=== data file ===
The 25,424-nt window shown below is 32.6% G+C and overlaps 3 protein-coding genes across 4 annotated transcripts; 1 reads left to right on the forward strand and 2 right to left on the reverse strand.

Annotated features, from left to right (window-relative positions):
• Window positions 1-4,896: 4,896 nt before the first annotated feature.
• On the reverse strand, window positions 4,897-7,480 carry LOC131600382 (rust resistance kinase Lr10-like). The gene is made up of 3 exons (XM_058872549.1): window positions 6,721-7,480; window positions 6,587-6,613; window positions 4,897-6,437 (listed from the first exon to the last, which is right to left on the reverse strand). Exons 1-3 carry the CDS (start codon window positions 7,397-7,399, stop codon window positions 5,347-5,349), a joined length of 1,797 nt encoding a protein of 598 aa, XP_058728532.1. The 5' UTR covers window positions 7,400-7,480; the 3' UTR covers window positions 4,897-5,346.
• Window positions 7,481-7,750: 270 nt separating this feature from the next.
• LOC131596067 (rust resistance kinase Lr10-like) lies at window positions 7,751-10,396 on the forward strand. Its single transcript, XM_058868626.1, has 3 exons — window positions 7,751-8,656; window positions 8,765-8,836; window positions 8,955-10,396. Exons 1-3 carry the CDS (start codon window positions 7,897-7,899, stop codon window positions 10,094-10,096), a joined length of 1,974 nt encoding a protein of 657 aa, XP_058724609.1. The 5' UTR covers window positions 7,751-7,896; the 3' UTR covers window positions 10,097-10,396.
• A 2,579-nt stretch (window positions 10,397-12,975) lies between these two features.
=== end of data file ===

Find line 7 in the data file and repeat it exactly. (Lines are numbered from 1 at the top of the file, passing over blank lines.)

• A 2,579-nt stretch (window positions 10,397-12,975) lies between these two features.